The Granston Memo One Year Later

Last year, we wrote about an internal memo from the U.S. Department of Justice addressing the dismissal of qui tam (whistleblower) cases.

The Granston Memo, so named because it was written by DOJ’s Director of Civil Fraud Section Michael Granston, outlined various factors government prosecutors should use to evaluate whether a False Claims Act (FCA) case filed by a whistleblower should be dismissed.

Questions arose as to whether the memo would serve as a bellwether for the dismissal of what the DOJ would determine as unwarranted FCA cases. Nearly a year later, we appear to be seeing the results of that memo come to fruition.

Last month, the DOJ filed a motion to dismiss eleven FCA lawsuits brought by a professional relator in seven judicial districts. Each suit raised the same allegations, that pharmaceutical companies and commercial outsourcing vendors violated the Anti-Kickback Statute by:

  • Providing illegal remuneration in the form of “free nurse services,” such as visiting patients at home to provide instruction on how to properly administer their newly-prescribed medications. 
  • Engaging in improper “white coat marketing” by hiring independent contractor nurses to act as “undercover sales representatives,” who engaged in impermissible promotional activity. 
  • Helping physicians complete insurance documents, such as benefit verifications and prior authorization.

The relators in all eleven actions involved National Health Care Analysis Group, a pseudonym for a partnership comprised of limited liability companies set up by investors and former Wall Street investment bankers. It put itself out there as a healthcare research company with “no particular bias.” However, the information collected through what the DOJ described as being “under false pretenses” was used to file qui tam complaints.

Under the False Claims Act, a private citizen with firsthand knowledge of alleged fraud can file a whistleblower lawsuit on behalf of the government. The government then must decide whether to intervene and take over the case, or decline, in which case the whistleblower may move forward on their own. Such cases can result in sizable awards since recovery can include civil penalties of up to $11,000 for each violation plus treble damages, as well as attorneys’ fees and costs.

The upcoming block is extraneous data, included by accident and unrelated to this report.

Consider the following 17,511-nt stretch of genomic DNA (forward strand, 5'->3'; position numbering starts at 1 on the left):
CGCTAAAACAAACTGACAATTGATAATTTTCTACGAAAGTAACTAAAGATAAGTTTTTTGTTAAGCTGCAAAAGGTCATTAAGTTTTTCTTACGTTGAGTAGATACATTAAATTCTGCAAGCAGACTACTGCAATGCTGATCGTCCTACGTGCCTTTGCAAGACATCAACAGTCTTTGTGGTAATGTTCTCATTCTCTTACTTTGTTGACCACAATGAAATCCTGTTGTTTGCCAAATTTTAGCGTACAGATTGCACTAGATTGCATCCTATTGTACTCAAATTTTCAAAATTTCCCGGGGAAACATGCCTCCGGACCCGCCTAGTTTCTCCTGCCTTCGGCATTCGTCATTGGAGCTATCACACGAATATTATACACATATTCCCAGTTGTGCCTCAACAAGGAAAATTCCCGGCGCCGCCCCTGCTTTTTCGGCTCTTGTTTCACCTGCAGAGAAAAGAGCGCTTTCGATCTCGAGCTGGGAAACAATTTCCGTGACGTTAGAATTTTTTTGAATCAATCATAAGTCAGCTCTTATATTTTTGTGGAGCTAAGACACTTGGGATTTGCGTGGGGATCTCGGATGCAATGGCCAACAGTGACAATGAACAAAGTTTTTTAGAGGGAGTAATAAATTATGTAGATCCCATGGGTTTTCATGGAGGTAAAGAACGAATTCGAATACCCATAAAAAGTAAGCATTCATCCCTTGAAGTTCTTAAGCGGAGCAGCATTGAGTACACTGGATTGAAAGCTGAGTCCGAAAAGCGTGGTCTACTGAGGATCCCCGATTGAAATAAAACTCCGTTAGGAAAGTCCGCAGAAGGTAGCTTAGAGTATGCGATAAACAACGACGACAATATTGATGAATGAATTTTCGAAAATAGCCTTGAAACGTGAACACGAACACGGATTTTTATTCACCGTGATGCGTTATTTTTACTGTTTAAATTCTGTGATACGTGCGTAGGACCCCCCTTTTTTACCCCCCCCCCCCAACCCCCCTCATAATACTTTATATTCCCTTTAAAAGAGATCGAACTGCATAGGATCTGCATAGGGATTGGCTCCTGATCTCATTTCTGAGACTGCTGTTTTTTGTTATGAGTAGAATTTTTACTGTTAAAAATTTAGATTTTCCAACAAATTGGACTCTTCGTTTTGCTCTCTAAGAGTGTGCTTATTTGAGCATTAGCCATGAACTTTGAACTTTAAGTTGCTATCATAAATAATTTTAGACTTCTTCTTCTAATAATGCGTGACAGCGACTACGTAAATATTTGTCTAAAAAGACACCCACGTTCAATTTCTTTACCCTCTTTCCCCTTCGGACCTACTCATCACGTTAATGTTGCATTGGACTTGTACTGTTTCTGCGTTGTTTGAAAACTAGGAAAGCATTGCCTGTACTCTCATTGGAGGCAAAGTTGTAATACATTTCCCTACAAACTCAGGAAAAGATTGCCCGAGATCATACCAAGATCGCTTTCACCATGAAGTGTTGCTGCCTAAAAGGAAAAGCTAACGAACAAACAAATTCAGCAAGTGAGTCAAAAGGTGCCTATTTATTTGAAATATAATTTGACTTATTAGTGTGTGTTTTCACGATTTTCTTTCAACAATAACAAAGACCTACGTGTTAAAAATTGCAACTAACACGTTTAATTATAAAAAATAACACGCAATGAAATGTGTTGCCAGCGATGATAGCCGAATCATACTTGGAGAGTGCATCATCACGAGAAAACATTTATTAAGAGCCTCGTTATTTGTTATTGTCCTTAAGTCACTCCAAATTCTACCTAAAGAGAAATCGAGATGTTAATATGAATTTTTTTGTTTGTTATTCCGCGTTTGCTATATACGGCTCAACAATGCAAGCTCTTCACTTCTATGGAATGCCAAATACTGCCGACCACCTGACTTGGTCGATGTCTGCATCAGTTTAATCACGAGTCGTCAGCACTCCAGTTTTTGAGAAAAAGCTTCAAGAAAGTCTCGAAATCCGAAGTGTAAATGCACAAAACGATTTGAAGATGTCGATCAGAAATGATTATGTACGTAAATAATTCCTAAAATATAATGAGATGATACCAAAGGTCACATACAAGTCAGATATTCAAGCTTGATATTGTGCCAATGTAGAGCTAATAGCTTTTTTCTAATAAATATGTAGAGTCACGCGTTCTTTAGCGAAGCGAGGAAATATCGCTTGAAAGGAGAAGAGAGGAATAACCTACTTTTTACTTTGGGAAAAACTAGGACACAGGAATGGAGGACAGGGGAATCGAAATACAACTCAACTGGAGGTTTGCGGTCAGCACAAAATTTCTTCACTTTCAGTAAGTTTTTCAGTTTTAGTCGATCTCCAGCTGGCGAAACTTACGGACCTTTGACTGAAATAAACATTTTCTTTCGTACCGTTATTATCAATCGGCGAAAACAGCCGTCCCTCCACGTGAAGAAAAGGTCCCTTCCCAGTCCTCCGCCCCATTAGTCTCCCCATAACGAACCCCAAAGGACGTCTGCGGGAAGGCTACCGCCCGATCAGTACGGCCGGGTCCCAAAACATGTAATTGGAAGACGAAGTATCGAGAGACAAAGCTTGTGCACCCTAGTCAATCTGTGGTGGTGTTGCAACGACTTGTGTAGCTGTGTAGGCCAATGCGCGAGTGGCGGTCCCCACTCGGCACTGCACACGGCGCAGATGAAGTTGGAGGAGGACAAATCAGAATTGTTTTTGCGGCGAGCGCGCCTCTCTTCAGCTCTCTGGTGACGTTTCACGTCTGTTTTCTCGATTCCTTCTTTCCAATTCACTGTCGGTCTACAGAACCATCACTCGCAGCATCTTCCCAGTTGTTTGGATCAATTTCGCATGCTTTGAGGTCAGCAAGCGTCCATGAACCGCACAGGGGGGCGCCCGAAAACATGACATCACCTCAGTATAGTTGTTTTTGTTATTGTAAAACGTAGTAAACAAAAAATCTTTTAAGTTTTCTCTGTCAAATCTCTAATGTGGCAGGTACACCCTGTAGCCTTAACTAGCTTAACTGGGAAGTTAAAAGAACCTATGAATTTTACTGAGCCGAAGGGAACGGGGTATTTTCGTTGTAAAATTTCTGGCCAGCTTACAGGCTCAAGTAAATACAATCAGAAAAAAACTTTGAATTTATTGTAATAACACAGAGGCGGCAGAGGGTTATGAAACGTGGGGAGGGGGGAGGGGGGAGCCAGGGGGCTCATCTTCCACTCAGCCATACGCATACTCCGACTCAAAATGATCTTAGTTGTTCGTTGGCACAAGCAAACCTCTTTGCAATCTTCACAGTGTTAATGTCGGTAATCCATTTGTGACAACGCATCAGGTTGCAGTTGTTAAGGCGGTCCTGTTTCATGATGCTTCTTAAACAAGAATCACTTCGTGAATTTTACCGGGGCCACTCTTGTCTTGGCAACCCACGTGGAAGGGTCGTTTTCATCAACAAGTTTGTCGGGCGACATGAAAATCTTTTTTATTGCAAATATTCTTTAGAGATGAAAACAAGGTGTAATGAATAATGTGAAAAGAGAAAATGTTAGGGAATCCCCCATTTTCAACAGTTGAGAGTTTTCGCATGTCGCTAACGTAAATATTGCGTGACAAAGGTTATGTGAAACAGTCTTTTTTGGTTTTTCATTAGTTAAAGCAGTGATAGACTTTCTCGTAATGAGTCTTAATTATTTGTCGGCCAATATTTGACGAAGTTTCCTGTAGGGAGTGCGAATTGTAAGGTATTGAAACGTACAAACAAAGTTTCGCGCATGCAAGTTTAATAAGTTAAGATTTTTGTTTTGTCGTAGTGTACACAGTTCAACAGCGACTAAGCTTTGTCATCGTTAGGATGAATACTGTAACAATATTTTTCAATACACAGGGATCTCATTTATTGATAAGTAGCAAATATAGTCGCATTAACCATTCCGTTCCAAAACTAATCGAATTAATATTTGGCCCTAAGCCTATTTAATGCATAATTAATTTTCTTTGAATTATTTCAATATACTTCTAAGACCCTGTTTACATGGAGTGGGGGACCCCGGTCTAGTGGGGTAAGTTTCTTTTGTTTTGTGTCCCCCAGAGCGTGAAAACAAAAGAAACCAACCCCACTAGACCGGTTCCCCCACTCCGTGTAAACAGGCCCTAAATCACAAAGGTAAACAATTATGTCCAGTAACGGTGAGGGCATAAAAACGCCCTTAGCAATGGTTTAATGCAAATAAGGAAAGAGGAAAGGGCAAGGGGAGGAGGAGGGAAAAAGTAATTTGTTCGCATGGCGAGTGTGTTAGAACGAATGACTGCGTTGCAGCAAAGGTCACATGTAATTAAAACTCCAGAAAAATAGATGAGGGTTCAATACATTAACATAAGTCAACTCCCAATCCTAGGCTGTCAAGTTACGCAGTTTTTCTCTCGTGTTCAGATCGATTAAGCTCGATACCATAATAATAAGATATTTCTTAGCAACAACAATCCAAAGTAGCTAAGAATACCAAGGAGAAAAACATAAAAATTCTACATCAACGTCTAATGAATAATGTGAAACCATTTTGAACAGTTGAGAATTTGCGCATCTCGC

Even if the relator decides to move forward without the government’s assistance, the DOJ has the authority seek dismissal of qui tam cases over the relator’s objection.

The DOJ pointed out in its motion to dismiss that due to the expansive scope of the allegations it had “expended substantial resources investigating the NHCA Group matters” and after reviewing the facts declined to intervene in October 2017. While relators have the right to proceed, DOJ pointed out that right is not absolute, but rather “circumscribed by a number of limitations designed to ensure that the U.S. retains control over the declined action.”

Although in the past the DOJ traditionally has allowed such cases to move forward, the Granston Memo directed federal attorneys to be more aggressive about dismissing FCA suits lacking merit. It noted that even in cases where it did not intervene, the government often expends significant resources in monitoring these cases and sometimes must produce discovery or otherwise participate.

In addition, the memo noted: “If the cases lack substantial merit, they can generate adverse decisions that affect the government’s ability to enforce the FCA,” the memo stated.

In this particular case, the DOJ wrote in its motion to dismiss that the “sweeping allegations lack adequate support” and are “unlikely to yield any recovery sufficient to justify the significant costs the government will incur if the cases proceed” and would divert “the government’s limited resources away from other more meritorious matters.”

This wasn’t the first motion to dismiss based on what the DOJ determined would result in burdensome discovery and it likely will not be the last. The government appears prepared to weed out what it determines to be frivolous and costly litigation.

The Health Law Offices of Anthony C. Vitale is known for its representation of whistleblowers, as well as our ability to defend those who are the target of a whistleblower action. Contact us for additional information at 305-358-4500 or send us an email to info@vitalehealthlaw.com and let’s discuss how we might be able to assist you.

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It is not intended as professional advice and should not be construed as such.